Nutritional status following malaria control in a Vietnamese ethnic minority commune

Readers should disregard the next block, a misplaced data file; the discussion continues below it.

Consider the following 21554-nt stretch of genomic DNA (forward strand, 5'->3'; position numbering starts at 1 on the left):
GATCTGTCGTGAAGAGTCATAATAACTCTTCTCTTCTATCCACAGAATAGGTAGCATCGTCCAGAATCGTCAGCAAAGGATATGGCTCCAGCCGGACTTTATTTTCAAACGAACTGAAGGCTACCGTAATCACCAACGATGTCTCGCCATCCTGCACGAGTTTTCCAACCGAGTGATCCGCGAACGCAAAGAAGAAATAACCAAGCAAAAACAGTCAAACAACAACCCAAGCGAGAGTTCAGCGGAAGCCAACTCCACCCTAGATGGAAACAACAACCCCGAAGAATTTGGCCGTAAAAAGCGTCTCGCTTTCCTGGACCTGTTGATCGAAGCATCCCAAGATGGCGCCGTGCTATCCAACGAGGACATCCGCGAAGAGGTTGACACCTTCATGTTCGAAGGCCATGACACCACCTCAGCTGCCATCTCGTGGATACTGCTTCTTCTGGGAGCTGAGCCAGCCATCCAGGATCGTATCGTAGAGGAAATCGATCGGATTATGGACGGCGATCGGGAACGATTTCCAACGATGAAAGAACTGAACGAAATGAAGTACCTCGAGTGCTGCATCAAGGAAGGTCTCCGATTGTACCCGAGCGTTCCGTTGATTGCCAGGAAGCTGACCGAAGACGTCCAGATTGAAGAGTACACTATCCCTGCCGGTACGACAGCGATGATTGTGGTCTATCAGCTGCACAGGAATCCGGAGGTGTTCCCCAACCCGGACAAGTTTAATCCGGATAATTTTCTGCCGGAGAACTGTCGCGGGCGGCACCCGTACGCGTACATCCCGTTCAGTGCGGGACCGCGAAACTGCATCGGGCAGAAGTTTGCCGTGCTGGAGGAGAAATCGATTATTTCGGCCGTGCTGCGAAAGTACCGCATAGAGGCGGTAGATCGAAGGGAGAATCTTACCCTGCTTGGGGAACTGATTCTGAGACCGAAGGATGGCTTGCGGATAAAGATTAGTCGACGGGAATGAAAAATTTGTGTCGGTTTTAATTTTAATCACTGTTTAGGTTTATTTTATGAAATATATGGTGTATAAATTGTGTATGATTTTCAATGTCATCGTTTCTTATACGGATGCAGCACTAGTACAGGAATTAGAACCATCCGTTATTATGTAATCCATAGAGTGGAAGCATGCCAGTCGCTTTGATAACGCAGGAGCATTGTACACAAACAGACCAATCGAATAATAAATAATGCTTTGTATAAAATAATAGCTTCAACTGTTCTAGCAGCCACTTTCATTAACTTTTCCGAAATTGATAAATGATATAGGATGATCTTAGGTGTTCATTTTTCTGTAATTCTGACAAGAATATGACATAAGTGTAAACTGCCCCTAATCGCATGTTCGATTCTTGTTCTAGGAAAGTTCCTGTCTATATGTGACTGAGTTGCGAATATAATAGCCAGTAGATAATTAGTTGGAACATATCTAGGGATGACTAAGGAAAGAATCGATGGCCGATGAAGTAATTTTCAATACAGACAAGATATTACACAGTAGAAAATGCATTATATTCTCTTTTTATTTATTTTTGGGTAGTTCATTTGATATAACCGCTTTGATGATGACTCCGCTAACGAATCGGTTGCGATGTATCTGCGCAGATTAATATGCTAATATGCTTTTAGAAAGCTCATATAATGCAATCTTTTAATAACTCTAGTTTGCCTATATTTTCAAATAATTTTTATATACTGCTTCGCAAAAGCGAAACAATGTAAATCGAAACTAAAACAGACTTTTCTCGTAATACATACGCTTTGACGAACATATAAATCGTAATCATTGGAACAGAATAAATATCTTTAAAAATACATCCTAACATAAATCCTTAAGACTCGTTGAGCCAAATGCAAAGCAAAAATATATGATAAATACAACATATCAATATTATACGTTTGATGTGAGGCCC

To study whether control of malaria leads to catch-up growth or an increase of obesity in a marginally nourished population. A Vietnamese ethnic minority commune in southern Vietnam. Repeated annual anthropometric surveys were performed from 1995 to 2000. Z-scores for height, weight and BMI for age and weight-for-height were determined by using NCHS 1978 and CDC 2000 reference tables and by the LMS method. Active malaria control that reduced the parasite carrier rate from 50% in 1994 to practically nil in 1998. Inhabitants were generally of short stature and very thin. Using the US reference tables, the prevalence of moderate/severe stunting among children was 53/24% and of wasting 27/9% in the first survey in 1995. Physical condition and normal daily activities of most inhabitants were normal. The repeated LMS-Z-scores uncovered a significant recovery of stunting, extending into preadolescence, including the development of a pubertal growth spurt for girls and enhancement of pubertal growth in boys, after control of malaria. The mean (95% CI) annual increase of Z-height-for-age was 0.11 (0.09-0.12) for boys and 0.14 (0.13-0.15) for girls (P<0.001). As a consequence, weight-for-age and BMI Z-scores decreased without indication of developing obesity. Catch-up growth, extending into preadolescent age, was observed in a Vietnamese ethnic minority population with a chronic state of low food intake, without indication of developing obesity. The control of malaria was probably the most significant contribution to this catch-up growth.